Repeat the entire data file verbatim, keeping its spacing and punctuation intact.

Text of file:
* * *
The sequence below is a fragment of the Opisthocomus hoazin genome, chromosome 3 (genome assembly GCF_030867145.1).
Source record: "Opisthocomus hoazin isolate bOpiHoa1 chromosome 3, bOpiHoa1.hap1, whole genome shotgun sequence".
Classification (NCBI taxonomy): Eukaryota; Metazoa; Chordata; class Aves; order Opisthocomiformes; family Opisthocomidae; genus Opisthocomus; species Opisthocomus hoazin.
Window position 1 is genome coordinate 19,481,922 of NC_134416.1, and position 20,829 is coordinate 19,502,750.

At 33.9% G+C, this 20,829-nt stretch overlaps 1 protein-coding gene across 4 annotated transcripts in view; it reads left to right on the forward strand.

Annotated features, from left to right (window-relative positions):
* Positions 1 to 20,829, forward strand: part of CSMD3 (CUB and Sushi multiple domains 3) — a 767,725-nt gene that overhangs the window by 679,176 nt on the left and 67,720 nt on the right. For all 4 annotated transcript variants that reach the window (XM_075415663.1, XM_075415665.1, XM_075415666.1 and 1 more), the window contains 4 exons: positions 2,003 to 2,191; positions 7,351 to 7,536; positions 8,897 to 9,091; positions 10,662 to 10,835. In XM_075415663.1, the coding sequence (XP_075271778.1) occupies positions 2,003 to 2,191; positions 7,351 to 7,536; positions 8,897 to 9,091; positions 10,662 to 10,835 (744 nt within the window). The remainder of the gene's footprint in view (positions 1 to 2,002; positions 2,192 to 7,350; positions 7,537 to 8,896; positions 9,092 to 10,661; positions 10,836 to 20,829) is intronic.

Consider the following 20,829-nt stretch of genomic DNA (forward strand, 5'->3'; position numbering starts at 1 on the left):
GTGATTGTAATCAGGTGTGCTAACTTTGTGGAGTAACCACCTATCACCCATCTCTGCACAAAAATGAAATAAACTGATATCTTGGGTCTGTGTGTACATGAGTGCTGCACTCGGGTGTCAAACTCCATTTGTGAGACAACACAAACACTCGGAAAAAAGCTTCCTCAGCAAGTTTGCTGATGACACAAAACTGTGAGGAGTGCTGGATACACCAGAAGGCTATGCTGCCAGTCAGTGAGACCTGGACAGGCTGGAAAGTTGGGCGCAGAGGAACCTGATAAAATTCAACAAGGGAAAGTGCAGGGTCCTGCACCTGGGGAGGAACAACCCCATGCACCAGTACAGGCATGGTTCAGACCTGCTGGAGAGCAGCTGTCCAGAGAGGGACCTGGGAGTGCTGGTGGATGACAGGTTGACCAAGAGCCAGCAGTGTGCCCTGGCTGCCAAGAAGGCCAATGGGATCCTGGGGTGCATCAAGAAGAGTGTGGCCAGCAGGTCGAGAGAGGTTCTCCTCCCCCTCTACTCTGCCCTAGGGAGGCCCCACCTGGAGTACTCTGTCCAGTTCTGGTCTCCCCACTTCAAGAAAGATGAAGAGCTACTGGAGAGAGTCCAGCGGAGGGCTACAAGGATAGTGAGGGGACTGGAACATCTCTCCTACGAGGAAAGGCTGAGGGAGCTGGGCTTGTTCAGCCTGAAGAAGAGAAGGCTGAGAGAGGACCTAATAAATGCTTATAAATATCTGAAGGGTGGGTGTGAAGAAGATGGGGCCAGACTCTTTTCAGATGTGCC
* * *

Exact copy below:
The sequence below is a fragment of the Opisthocomus hoazin genome, chromosome 3 (genome assembly GCF_030867145.1).
Source record: "Opisthocomus hoazin isolate bOpiHoa1 chromosome 3, bOpiHoa1.hap1, whole genome shotgun sequence".
Classification (NCBI taxonomy): Eukaryota; Metazoa; Chordata; class Aves; order Opisthocomiformes; family Opisthocomidae; genus Opisthocomus; species Opisthocomus hoazin.
Window position 1 is genome coordinate 19,481,922 of NC_134416.1, and position 20,829 is coordinate 19,502,750.

At 33.9% G+C, this 20,829-nt stretch overlaps 1 protein-coding gene across 4 annotated transcripts in view; it reads left to right on the forward strand.

Annotated features, from left to right (window-relative positions):
* Positions 1 to 20,829, forward strand: part of CSMD3 (CUB and Sushi multiple domains 3) — a 767,725-nt gene that overhangs the window by 679,176 nt on the left and 67,720 nt on the right. For all 4 annotated transcript variants that reach the window (XM_075415663.1, XM_075415665.1, XM_075415666.1 and 1 more), the window contains 4 exons: positions 2,003 to 2,191; positions 7,351 to 7,536; positions 8,897 to 9,091; positions 10,662 to 10,835. In XM_075415663.1, the coding sequence (XP_075271778.1) occupies positions 2,003 to 2,191; positions 7,351 to 7,536; positions 8,897 to 9,091; positions 10,662 to 10,835 (744 nt within the window). The remainder of the gene's footprint in view (positions 1 to 2,002; positions 2,192 to 7,350; positions 7,537 to 8,896; positions 9,092 to 10,661; positions 10,836 to 20,829) is intronic.

Consider the following 20,829-nt stretch of genomic DNA (forward strand, 5'->3'; position numbering starts at 1 on the left):
GTGATTGTAATCAGGTGTGCTAACTTTGTGGAGTAACCACCTATCACCCATCTCTGCACAAAAATGAAATAAACTGATATCTTGGGTCTGTGTGTACATGAGTGCTGCACTCGGGTGTCAAACTCCATTTGTGAGACAACACAAACACTCGGAAAAAAGCTTCCTCAGCAAGTTTGCTGATGACACAAAACTGTGAGGAGTGCTGGATACACCAGAAGGCTATGCTGCCAGTCAGTGAGACCTGGACAGGCTGGAAAGTTGGGCGCAGAGGAACCTGATAAAATTCAACAAGGGAAAGTGCAGGGTCCTGCACCTGGGGAGGAACAACCCCATGCACCAGTACAGGCATGGTTCAGACCTGCTGGAGAGCAGCTGTCCAGAGAGGGACCTGGGAGTGCTGGTGGATGACAGGTTGACCAAGAGCCAGCAGTGTGCCCTGGCTGCCAAGAAGGCCAATGGGATCCTGGGGTGCATCAAGAAGAGTGTGGCCAGCAGGTCGAGAGAGGTTCTCCTCCCCCTCTACTCTGCCCTAGGGAGGCCCCACCTGGAGTACTCTGTCCAGTTCTGGTCTCCCCACTTCAAGAAAGATGAAGAGCTACTGGAGAGAGTCCAGCGGAGGGCTACAAGGATAGTGAGGGGACTGGAACATCTCTCCTACGAGGAAAGGCTGAGGGAGCTGGGCTTGTTCAGCCTGAAGAAGAGAAGGCTGAGAGAGGACCTAATAAATGCTTATAAATATCTGAAGGGTGGGTGTGAAGAAGATGGGGCCAGACTCTTTTCAGATGTGCC